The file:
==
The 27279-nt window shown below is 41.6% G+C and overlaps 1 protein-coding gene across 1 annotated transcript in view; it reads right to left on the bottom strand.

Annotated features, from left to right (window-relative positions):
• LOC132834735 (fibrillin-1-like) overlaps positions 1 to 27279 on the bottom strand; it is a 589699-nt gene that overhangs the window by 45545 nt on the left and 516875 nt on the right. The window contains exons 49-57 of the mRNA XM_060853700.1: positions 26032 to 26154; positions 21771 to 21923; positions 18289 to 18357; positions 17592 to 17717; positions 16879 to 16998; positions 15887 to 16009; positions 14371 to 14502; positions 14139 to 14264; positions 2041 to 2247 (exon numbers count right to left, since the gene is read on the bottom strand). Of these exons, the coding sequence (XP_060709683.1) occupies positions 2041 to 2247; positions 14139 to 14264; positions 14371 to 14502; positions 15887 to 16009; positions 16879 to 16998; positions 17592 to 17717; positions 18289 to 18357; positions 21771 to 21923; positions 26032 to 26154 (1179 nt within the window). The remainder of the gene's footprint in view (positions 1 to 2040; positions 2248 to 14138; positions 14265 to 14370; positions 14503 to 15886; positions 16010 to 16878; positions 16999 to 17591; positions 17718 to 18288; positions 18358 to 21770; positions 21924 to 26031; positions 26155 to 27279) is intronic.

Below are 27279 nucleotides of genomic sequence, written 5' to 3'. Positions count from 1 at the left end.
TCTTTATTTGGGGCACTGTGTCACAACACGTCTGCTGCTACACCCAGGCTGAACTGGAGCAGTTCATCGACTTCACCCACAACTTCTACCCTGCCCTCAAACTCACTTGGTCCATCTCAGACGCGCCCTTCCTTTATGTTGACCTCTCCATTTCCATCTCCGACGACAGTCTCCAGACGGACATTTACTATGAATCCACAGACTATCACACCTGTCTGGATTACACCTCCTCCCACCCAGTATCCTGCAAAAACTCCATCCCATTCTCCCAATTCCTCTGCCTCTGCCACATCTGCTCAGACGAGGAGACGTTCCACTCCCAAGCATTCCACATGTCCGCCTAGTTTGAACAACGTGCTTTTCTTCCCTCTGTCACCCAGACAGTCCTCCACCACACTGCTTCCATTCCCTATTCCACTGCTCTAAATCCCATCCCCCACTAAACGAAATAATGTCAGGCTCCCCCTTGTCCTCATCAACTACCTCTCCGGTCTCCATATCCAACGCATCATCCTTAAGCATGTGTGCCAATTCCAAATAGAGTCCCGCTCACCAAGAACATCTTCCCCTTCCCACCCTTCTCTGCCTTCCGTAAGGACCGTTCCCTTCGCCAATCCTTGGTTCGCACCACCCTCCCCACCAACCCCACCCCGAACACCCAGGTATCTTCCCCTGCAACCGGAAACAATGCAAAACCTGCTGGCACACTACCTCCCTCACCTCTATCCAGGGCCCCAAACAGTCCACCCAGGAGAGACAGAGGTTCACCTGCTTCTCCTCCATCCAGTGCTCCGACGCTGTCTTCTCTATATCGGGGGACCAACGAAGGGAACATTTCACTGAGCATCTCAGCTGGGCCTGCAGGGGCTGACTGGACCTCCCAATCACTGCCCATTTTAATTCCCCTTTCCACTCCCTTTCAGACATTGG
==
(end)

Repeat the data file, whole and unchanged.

The 27279-nt window shown below is 41.6% G+C and overlaps 1 protein-coding gene across 1 annotated transcript in view; it reads right to left on the bottom strand.

Annotated features, from left to right (window-relative positions):
• LOC132834735 (fibrillin-1-like) overlaps positions 1 to 27279 on the bottom strand; it is a 589699-nt gene that overhangs the window by 45545 nt on the left and 516875 nt on the right. The window contains exons 49-57 of the mRNA XM_060853700.1: positions 26032 to 26154; positions 21771 to 21923; positions 18289 to 18357; positions 17592 to 17717; positions 16879 to 16998; positions 15887 to 16009; positions 14371 to 14502; positions 14139 to 14264; positions 2041 to 2247 (exon numbers count right to left, since the gene is read on the bottom strand). Of these exons, the coding sequence (XP_060709683.1) occupies positions 2041 to 2247; positions 14139 to 14264; positions 14371 to 14502; positions 15887 to 16009; positions 16879 to 16998; positions 17592 to 17717; positions 18289 to 18357; positions 21771 to 21923; positions 26032 to 26154 (1179 nt within the window). The remainder of the gene's footprint in view (positions 1 to 2040; positions 2248 to 14138; positions 14265 to 14370; positions 14503 to 15886; positions 16010 to 16878; positions 16999 to 17591; positions 17718 to 18288; positions 18358 to 21770; positions 21924 to 26031; positions 26155 to 27279) is intronic.

Below are 27279 nucleotides of genomic sequence, written 5' to 3'. Positions count from 1 at the left end.
TCTTTATTTGGGGCACTGTGTCACAACACGTCTGCTGCTACACCCAGGCTGAACTGGAGCAGTTCATCGACTTCACCCACAACTTCTACCCTGCCCTCAAACTCACTTGGTCCATCTCAGACGCGCCCTTCCTTTATGTTGACCTCTCCATTTCCATCTCCGACGACAGTCTCCAGACGGACATTTACTATGAATCCACAGACTATCACACCTGTCTGGATTACACCTCCTCCCACCCAGTATCCTGCAAAAACTCCATCCCATTCTCCCAATTCCTCTGCCTCTGCCACATCTGCTCAGACGAGGAGACGTTCCACTCCCAAGCATTCCACATGTCCGCCTAGTTTGAACAACGTGCTTTTCTTCCCTCTGTCACCCAGACAGTCCTCCACCACACTGCTTCCATTCCCTATTCCACTGCTCTAAATCCCATCCCCCACTAAACGAAATAATGTCAGGCTCCCCCTTGTCCTCATCAACTACCTCTCCGGTCTCCATATCCAACGCATCATCCTTAAGCATGTGTGCCAATTCCAAATAGAGTCCCGCTCACCAAGAACATCTTCCCCTTCCCACCCTTCTCTGCCTTCCGTAAGGACCGTTCCCTTCGCCAATCCTTGGTTCGCACCACCCTCCCCACCAACCCCACCCCGAACACCCAGGTATCTTCCCCTGCAACCGGAAACAATGCAAAACCTGCTGGCACACTACCTCCCTCACCTCTATCCAGGGCCCCAAACAGTCCACCCAGGAGAGACAGAGGTTCACCTGCTTCTCCTCCATCCAGTGCTCCGACGCTGTCTTCTCTATATCGGGGGACCAACGAAGGGAACATTTCACTGAGCATCTCAGCTGGGCCTGCAGGGGCTGACTGGACCTCCCAATCACTGCCCATTTTAATTCCCCTTTCCACTCCCTTTCAGACATTGG